What about Shakespeare as the national epic?
Several of you have suggested Shakespeare as the national epic, specifically the Henriad. Clayton makes a strong case that the Henriad is a national story from a crucial period in history and remains popular. No argument that RII, HIV, and HV are among Shakespeare’s best work. But I’m not so sure it has quite that level of national importance — we just aren’t Virgilian enough. The Tudors Shakespeare didn’t write about loom far larger as the founders of England, not least the Queen he lived under. As for popularity, Tolkien will win every time. There might be school children who can tell you about Henry V — but none can talk about Henry IV.
Nonetheless, Shakespeare as a whole ought to be on the list. Think of the First Folio as a string of stories like Chaucer but without the framing device. Characters do not literally recur. But I have written before about the way the protean individual was reinvented through Henry IV part II, Julius Caesar, As You Like It, and Hamlet. Those four plays, by the way, were written within a year or two of each other. They are all about formative moments. Each hero is an adolescent in some sense. As You Like it is a teenage drama, misread as a gender play. When Rosalind has stopped experimenting with her identity in the playful pastoral mode, she migrates to Denmark and starts playing the antic fool. Hamlet is her dark side. They are opposites and inherently linked. Men are Rosalind when they woo, Hamlet when they become middle-aged.
In fact, Henry IV part II was the start of an extraordinary decade.
Henry IV, Part 2 (1597–1598)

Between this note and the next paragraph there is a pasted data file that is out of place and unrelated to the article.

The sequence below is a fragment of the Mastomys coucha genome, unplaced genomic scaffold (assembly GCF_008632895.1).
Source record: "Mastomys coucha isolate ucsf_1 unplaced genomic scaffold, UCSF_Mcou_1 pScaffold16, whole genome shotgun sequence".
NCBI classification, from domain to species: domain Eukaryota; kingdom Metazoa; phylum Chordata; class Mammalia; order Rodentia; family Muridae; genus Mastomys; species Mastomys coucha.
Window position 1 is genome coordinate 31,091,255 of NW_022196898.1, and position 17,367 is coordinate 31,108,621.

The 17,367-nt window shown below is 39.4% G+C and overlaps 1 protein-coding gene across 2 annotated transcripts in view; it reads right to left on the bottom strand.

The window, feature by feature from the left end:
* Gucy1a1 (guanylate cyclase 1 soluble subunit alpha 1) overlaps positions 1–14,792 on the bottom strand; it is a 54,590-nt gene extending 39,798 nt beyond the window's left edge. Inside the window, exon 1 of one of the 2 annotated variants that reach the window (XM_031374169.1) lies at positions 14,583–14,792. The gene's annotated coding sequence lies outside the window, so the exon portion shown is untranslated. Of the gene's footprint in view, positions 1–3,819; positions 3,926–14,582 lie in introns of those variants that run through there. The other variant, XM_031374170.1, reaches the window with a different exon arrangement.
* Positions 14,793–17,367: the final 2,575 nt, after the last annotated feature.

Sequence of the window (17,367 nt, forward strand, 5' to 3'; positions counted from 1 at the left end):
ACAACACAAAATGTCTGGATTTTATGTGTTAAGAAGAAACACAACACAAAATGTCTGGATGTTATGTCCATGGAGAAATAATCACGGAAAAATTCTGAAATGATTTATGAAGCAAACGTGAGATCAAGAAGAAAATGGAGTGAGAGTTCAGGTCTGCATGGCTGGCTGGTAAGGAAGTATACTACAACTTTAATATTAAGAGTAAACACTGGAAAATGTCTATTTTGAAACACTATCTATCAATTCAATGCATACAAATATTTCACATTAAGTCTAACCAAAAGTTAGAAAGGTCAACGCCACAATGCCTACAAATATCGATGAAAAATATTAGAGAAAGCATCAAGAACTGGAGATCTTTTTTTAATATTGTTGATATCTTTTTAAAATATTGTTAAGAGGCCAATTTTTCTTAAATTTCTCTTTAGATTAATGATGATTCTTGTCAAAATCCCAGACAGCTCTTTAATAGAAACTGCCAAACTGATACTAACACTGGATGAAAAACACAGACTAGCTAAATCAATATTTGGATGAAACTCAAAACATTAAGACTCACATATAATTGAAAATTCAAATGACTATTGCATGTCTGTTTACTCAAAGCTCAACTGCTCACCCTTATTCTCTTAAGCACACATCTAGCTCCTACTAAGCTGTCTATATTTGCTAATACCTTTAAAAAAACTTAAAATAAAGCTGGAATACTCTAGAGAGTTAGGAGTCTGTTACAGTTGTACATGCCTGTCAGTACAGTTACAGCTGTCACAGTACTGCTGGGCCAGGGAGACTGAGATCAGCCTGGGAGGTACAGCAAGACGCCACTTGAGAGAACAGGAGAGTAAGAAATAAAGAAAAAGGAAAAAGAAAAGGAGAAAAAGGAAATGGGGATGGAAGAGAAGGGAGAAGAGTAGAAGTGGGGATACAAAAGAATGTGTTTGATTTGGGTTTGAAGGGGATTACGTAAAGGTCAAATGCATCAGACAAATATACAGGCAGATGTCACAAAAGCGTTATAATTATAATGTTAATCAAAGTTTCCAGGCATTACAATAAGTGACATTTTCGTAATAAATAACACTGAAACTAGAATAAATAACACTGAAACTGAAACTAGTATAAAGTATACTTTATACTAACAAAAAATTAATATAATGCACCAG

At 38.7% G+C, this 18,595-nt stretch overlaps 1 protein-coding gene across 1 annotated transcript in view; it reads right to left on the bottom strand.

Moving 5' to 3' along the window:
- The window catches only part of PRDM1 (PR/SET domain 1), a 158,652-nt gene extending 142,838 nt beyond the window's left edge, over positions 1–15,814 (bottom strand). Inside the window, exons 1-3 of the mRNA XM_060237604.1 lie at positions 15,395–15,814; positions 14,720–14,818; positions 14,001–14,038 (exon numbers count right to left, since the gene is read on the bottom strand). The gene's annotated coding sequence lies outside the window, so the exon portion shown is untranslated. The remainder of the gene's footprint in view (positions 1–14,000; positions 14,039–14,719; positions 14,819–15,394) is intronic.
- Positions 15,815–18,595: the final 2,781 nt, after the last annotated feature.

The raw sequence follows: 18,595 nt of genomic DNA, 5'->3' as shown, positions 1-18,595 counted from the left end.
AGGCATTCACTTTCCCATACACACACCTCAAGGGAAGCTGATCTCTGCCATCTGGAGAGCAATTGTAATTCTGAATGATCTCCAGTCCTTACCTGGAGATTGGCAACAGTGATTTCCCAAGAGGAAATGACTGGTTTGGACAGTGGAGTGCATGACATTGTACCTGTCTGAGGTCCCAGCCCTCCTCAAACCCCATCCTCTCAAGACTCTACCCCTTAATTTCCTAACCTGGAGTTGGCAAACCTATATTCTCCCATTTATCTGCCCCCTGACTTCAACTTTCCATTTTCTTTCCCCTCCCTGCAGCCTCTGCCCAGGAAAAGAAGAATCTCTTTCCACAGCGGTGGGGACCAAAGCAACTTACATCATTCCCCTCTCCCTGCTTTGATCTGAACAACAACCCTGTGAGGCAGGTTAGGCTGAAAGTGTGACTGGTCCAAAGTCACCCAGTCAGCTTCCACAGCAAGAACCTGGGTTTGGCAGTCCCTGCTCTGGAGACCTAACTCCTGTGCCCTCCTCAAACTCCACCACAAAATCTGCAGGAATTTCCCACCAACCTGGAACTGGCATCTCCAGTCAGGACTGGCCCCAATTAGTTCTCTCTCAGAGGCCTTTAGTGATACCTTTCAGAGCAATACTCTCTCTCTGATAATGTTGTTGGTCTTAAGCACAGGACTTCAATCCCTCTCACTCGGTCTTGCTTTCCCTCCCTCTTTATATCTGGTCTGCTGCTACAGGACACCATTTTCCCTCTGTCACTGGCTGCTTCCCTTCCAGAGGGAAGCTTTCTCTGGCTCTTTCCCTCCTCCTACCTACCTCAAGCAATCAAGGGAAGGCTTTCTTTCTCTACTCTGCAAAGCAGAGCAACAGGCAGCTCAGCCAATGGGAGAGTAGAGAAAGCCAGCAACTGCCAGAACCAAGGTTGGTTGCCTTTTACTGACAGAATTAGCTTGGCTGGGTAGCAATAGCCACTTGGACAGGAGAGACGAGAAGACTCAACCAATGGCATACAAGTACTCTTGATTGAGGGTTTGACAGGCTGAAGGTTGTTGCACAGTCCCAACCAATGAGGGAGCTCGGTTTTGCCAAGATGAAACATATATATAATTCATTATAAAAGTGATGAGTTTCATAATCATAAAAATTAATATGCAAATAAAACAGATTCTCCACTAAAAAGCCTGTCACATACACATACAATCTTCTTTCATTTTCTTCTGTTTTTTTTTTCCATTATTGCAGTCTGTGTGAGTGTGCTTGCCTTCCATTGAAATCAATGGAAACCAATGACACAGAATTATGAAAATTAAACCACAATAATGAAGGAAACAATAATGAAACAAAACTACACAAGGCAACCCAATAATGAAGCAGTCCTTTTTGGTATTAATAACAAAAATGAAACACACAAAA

Much Ado About Nothing (1598–1599)
Henry V (1599)
Julius Caesar (1599)
As You Like It (1599–1600)
Twelfth Night (1601)
Troilus and Cressida (1600–1602)
Sir Thomas More (1592–1595; Shakespeare's involvement, 1603–1604)
Measure for Measure (1603–1604)
All's Well That Ends Well (1604–1605)
King Lear (1605–1606)
Timon of Athens (1605–1606)
Antony and Cleopatra (1606)
Which of those would we leave out of the idea of a national epic? Antony and Cleopatra has as much to say about imperial power and anything in the Henriad — in some ways, it was much more topical. King Lear is a vision of pre-Christian England. Macbeth is about the gunpowder plot, but also a Scottish king with an overly strong sense of his right to rule… Is there anything more English than the deep England of the forest of Arden and the country scenes of Henry IV?
So yes, Shakespeare should be on the list. He is our Ovid, our shape shifter, our many formed national figure who conforms to no religion, admits to no politics, and admires the power of pragmatic protean individuals. In poetic terms we think of that as negative capability. In politics, it’s what made England famous as an unprincipled nation happy to grab power where it could.
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